New research uncovers the benefits of a novel drug for treating acute migraine.
Many people with acute migraine rely on triptans, a class of drugs that have been in use since the 1990s. However, triptans do not help everyone, and some people cannot take them because of their adverse side effects.
Triptans work by activating serotonin receptors, an effect that lowers inflammation and tightens blood vessels. As they constrict blood vessels, triptans are not suitable for people with or at risk of cardiovascular conditions.
The drug in the study, rimegepant, belongs to a new generation called gepants, which work in a different way than triptans.
Gepants stop head pain by blocking the receptor for calcitonin gene-related peptide (CGRP), a small protein that the body releases during migraine episodes.
A recent paper in the New England Journal of Medicine describes a large phase III trial in which rimegepant performed significantly better than placebo in the treatment of acute migraine.
“For the first time in nearly 3 decades,” says first study author Richard B. Lipton, a professor and vice chair of neurology at Albert Einstein College of Medicine in New York City, “people with migraine not helped by existing medications may have a new option to find relief during attacks.”
Large-scale trial of novel migraine drug
People with migraine experience recurring attacks of head pain. Other symptoms, such as nausea and sensitivity to noise and light, can also occur. Once it develops, the condition often lasts for life.
Based on the results of a 2018 study, researchers estimated that more than 1 billion people, or 12–14% of the world’s population, experienced a migraine headache in 2016.
Although they are not as common as tension-type headaches, migraine headaches are responsible for the loss of more years to disability because of their more severe nature.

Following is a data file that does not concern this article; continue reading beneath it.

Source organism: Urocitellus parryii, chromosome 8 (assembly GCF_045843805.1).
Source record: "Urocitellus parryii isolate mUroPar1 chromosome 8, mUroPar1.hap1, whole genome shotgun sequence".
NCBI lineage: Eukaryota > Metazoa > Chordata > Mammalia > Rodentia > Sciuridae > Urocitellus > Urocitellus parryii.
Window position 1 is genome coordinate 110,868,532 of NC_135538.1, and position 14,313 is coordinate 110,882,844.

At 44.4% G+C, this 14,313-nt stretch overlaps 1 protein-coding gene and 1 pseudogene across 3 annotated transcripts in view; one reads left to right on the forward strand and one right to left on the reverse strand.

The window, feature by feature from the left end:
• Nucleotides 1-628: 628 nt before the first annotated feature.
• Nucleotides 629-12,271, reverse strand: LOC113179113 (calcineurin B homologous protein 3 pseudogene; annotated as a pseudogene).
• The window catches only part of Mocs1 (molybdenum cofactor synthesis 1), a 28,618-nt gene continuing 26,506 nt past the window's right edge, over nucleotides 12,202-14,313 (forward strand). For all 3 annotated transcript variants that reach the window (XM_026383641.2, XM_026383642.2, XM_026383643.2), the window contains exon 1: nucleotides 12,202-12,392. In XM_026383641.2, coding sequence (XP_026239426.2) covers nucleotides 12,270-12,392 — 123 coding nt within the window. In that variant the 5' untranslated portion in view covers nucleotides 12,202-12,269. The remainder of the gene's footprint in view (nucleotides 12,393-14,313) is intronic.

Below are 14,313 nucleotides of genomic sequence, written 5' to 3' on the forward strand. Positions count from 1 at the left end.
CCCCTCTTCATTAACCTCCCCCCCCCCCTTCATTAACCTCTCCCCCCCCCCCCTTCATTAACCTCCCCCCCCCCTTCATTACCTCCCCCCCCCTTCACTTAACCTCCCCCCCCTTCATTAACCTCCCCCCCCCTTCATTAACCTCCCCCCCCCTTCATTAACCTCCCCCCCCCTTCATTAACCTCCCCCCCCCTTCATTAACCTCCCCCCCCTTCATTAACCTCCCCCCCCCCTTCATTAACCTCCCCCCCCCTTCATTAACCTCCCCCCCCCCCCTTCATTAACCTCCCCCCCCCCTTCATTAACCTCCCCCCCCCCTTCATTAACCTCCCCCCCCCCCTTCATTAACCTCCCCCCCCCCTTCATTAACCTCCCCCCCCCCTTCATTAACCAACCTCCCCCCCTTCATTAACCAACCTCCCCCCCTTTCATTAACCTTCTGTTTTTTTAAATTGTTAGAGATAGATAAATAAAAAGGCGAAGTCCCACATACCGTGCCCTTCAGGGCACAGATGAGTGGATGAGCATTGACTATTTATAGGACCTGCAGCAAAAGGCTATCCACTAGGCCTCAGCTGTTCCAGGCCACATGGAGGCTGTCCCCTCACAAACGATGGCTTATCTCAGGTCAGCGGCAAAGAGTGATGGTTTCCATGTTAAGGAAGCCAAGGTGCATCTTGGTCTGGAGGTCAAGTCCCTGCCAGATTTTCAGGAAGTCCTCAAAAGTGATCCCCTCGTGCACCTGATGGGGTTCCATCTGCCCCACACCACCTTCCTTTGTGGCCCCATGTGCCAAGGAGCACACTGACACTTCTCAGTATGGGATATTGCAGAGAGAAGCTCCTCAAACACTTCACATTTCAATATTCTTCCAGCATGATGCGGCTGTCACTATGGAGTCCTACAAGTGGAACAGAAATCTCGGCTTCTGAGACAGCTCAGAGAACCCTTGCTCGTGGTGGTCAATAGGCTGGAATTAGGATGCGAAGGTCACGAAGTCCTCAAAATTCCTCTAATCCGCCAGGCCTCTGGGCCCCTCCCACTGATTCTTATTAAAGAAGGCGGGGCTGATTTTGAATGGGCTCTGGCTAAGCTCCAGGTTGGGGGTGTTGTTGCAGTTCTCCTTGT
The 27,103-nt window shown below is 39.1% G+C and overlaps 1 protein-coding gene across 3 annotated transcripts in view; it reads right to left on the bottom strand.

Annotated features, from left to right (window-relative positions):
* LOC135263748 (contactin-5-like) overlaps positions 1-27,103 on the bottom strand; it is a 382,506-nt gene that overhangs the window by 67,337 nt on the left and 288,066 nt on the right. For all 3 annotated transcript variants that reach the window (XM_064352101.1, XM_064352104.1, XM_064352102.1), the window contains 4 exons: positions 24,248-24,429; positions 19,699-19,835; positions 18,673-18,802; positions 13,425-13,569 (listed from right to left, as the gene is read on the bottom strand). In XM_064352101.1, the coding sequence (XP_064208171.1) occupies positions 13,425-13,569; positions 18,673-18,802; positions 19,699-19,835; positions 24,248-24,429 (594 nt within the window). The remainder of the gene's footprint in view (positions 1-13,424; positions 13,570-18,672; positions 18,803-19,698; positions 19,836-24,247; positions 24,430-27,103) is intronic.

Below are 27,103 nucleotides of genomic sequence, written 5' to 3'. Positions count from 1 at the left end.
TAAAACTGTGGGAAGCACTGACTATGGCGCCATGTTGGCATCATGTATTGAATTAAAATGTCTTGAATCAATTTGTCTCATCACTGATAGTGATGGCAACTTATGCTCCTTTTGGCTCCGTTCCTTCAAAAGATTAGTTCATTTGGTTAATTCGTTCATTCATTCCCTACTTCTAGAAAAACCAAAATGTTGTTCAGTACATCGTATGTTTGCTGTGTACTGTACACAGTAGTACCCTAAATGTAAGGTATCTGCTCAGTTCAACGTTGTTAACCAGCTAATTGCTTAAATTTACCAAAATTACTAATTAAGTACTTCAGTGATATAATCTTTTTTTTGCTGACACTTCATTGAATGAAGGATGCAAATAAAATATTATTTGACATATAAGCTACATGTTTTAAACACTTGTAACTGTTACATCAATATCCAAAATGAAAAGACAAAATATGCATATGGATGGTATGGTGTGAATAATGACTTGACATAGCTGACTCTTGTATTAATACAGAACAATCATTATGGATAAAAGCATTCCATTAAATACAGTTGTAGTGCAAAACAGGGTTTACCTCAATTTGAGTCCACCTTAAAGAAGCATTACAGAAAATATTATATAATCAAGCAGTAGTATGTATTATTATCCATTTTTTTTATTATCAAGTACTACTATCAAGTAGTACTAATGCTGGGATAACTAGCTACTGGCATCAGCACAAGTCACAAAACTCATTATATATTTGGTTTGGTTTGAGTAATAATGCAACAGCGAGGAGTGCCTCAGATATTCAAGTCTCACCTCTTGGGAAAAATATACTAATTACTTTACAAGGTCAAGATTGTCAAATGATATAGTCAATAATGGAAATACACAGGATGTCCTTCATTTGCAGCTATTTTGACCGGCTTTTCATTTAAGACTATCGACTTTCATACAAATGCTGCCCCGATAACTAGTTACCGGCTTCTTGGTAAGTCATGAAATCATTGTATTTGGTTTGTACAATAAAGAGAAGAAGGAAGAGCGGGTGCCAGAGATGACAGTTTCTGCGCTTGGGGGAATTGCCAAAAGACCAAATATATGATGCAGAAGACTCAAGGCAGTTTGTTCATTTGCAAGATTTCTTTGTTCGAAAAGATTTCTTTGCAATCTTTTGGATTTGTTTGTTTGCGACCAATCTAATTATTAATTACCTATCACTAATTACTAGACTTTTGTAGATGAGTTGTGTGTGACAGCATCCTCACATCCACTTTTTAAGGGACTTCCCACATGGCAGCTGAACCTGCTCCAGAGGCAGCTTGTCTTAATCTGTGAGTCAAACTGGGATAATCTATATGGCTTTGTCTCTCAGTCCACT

Of the people that it affects, migraine will strike 75% at least once per month and severely impair 50% for the duration of the attack, which can last 4–72 hours.
The phase III trial tested the safety and efficacy of rimegepant in adults with acute migraine.
At 49 trial centers across the United States, investigators randomly assigned more than 1,000 women and men with migraine to receive either rimegepant tablets or placebo tablets that looked the same. The trial was a double-blind one, meaning that neither the participants nor the administrators who gave them the drugs knew who took the placebo and who took rimegepant.
The investigators instructed the participants to take a tablet when they experienced a migraine attack, and the pain had become moderate or severe.
They also asked them to complete electronic questionnaires about their pain and symptoms before they took the tablet and for the following 48 hours.
The questionnaires asked the participants to select the symptoms that most bothered them from a list. The list included symptoms such as nausea and sensitivity to light or loud sounds.
Symptom relief with minimal side effects
The results showed that 19.6% of those who took rimegepant tablets had no pain after 2 hours compared with only 12.0% of those who took placebo tablets.
The investigators note that this difference is statistically significant, meaning that it was highly unlikely to be due to chance.
In addition, 37.6% of the participants in the rimegepant group experienced relief from their “most bothersome symptom” 2 hours after taking their tablet compared with 25.2% of those in the placebo group.
The most common side effects were nausea and urinary tract infection. The investigators observed no adverse cardiovascular effects.
“These results confirm that rimegepant’s mechanism of action — blocking the CGRP pathway — effectively relieves pain and associated symptoms that occur during acute migraine attacks,” Dr. Lipton concludes.
Biohaven Pharmaceuticals, the developers of rimegepant, sponsored the trial. They are waiting for the Food and Drug Administration (FDA) to approve the drug for the treatment of acute migraine.
“As someone who has studied CGRP blockers for more than a decade, I’m gratified to see their benefits confirmed in a large-scale clinical trial.”